Dr Alf makes relevant and telling points, and the Harvard Business Review is well-meaning but we are faced with a number of difficult realities which resumes, CVs and summaries do not address:
1) CVs, resumes and summaries have to be read and then understood and then acted upon. Recruiters and HR people spend less than 6 seconds reading anything, and from long experience most of them cannot read very fast (I speed-read) and I can tell where they are when they telephone or e-mail me.
2) Most documentation is read by computer in the form of an optical character recognition systems (OCR), looking for certain keywords, which may or may not appear in the original advertisement, even if the role and the advertisement are not bogus, or a rehash of the same advertisement placed on a different website for the purposes of “harvesting ” names for files.
3) LinkedIn profiles are supposed to match the chronology of a CV/resume but the way you update a LinkedIn profile or are forced to by their system, does not make it very easy to present new information about activities which you are engaging on in parallel.
4) You may have multiple CVs and resumes, which you then tailor for different positions because the OCR system will only recognize a particular title.
The LinkedIn profile cannot accommodate these differences, since it is as Dr Alf says, generic. Recruiters say that they “view with suspicion” candidates whose dates on CVs/resumes and their Linked In profiles don’t match and given their usually gnat-like attention spans and inability to read anything very much for more than 6 seconds any “evidence” of the kind that Dr Alf alludes to would not be read either, and if it was in PDF or Zipped form it is likely that the recruitment firm’s computer would reject it as spam before it could be read.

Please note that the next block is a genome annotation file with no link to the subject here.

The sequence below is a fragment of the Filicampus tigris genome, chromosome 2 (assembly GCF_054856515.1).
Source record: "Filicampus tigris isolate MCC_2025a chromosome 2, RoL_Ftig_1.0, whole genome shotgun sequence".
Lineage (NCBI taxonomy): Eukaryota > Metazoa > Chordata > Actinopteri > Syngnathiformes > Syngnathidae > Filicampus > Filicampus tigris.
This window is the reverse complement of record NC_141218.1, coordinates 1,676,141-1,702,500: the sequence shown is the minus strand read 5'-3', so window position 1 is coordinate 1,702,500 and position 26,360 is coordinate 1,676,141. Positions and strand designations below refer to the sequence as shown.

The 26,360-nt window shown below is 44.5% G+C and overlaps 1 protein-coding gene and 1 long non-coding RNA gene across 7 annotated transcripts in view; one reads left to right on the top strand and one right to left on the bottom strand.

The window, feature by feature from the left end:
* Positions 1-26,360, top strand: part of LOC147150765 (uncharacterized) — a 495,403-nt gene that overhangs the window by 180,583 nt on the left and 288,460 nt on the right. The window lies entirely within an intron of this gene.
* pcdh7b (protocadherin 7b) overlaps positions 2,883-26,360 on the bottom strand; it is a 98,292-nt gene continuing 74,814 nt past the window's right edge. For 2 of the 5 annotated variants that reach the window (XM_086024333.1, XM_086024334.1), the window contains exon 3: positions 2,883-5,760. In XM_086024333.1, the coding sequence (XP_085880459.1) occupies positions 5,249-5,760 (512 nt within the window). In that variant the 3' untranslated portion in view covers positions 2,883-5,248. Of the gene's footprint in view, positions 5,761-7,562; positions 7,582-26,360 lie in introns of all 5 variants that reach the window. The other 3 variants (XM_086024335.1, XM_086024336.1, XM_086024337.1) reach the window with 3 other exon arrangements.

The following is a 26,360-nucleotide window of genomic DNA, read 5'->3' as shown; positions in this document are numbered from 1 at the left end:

5) Candidates with more than one LinkedIn profile are also viewed with suspicion, so you can only get one CV or resume to match up with one LinkedIn profile, thus making a nonsense of the advice to “tailor ” each CV/resume and each covering letter to each position and create a precise date match to the LinkedIn profile.
6) Recruiters and HR people and a good many UK-based employers are ageist(They justify this by saying that they are only following client requirements) and will look for signs that a candidate has been educated in another age via syntax, words deployed, grammar, examples that they cannot relate to, paragraphing and word density, phrasing and reference to GCEs, which of course were abolished in 1988 making that candidate very old indeed.
Names which go in cycles and fashions are also a clue which recruiters use to winnow out older candidates in the same way as Camelot PLC used Professor Thorpe, an accomplished mathematician, to determine which names would never come up in particular areas of the country (many people pick numbers based on their names and birth-dates) and then to work out what numbers they would be most likely to select as a means of optimizing their profits.
To summarize, one should provide evidence as Dr Alf suggests, and one should provide summaries as HBR suggests but to imagine that this will produce an objective process or more meritocratic hiring is to live in an Alice in Wonderland dream world populated by pink unicorns and Mad Hatters.
To be candid, billions of hours will be lost on CV preparation around the World. The smart candidate needs a streetwise mentor, somebody perhaps like Dr Alf or myself.